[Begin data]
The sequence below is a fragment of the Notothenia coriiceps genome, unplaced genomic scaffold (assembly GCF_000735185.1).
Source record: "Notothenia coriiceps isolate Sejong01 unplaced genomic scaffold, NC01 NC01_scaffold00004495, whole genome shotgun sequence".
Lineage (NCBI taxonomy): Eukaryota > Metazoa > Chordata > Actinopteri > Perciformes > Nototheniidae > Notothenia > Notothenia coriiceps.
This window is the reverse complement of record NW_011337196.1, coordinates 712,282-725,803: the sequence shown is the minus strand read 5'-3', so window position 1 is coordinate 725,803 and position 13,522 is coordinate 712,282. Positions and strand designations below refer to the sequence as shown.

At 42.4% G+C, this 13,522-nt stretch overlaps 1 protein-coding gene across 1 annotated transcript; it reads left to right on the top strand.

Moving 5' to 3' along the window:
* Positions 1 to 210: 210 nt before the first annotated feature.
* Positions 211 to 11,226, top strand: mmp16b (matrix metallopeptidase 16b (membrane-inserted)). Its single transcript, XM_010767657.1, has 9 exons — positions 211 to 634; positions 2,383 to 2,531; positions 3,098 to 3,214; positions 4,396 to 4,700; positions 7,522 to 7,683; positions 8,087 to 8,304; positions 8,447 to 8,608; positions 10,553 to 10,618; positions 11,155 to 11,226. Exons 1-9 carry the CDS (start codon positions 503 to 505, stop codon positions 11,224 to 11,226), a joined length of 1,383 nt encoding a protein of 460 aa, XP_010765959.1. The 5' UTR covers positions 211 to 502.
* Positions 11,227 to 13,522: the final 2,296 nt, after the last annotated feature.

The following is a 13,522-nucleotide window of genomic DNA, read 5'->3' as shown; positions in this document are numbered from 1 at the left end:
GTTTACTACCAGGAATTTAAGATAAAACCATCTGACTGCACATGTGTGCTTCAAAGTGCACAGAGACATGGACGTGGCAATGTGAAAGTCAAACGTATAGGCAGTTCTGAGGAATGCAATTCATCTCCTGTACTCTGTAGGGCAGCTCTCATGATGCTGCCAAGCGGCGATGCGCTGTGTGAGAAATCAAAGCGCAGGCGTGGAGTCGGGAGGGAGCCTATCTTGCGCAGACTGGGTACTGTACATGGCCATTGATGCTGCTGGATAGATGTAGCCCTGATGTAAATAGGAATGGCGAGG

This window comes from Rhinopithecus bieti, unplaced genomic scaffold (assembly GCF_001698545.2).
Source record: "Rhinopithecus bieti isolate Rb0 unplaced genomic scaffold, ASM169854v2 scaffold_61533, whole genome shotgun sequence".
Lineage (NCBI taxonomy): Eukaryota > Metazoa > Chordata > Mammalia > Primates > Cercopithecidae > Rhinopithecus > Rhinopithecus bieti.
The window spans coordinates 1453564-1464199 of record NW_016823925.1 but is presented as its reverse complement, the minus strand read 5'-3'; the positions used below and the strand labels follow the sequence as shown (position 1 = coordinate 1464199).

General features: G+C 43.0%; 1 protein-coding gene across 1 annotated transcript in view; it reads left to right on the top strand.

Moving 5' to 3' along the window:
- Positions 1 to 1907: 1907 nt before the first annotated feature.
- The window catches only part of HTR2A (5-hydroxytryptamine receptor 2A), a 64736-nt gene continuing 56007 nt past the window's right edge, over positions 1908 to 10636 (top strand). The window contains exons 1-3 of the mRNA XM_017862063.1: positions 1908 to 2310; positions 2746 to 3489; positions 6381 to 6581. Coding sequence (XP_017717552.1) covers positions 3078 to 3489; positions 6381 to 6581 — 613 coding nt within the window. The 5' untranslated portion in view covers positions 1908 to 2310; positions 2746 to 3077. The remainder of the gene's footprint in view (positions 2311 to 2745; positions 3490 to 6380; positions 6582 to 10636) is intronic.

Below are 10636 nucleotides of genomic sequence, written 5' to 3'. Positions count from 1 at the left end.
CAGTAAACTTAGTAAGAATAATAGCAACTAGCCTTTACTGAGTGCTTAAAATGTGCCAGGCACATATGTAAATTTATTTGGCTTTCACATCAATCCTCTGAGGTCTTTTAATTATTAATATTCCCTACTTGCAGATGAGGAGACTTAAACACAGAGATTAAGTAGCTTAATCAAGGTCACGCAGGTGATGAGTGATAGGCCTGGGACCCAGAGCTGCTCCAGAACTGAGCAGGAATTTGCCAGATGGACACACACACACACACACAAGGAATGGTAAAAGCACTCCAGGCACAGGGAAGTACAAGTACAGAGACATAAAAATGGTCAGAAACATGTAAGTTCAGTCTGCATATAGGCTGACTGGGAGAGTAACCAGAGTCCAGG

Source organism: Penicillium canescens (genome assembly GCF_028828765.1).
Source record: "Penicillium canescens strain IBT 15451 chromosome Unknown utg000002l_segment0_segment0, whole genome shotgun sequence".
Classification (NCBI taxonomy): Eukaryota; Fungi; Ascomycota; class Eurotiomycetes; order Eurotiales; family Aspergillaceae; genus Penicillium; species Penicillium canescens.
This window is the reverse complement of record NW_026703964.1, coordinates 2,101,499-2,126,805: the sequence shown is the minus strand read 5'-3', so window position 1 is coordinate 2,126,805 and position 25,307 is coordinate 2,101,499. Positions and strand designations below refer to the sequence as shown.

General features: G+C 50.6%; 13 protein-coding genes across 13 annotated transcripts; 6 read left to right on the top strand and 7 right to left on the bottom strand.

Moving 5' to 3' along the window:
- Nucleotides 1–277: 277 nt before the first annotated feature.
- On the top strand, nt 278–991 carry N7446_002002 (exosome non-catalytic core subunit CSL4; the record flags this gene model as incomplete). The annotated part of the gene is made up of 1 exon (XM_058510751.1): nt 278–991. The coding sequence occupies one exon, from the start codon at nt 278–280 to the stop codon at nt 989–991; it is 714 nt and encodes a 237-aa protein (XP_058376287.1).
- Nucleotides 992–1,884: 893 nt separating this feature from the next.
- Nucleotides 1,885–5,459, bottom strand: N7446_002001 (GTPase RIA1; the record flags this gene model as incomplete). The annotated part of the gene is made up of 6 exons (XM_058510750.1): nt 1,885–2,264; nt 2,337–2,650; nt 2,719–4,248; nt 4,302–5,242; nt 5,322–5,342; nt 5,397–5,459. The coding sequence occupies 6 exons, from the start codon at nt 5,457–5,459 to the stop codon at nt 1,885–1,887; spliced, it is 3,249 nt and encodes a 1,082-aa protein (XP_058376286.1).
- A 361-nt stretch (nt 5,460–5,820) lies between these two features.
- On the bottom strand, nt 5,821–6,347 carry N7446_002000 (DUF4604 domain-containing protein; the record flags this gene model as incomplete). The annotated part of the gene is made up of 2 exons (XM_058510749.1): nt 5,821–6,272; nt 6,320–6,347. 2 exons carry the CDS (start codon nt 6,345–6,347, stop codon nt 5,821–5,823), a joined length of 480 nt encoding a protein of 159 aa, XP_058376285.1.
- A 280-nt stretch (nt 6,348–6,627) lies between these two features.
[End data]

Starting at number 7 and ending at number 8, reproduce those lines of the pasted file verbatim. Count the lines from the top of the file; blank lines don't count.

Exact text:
* Positions 1 to 210: 210 nt before the first annotated feature.
* Positions 211 to 11,226, top strand: mmp16b (matrix metallopeptidase 16b (membrane-inserted)). Its single transcript, XM_010767657.1, has 9 exons — positions 211 to 634; positions 2,383 to 2,531; positions 3,098 to 3,214; positions 4,396 to 4,700; positions 7,522 to 7,683; positions 8,087 to 8,304; positions 8,447 to 8,608; positions 10,553 to 10,618; positions 11,155 to 11,226. Exons 1-9 carry the CDS (start codon positions 503 to 505, stop codon positions 11,224 to 11,226), a joined length of 1,383 nt encoding a protein of 460 aa, XP_010765959.1. The 5' UTR covers positions 211 to 502.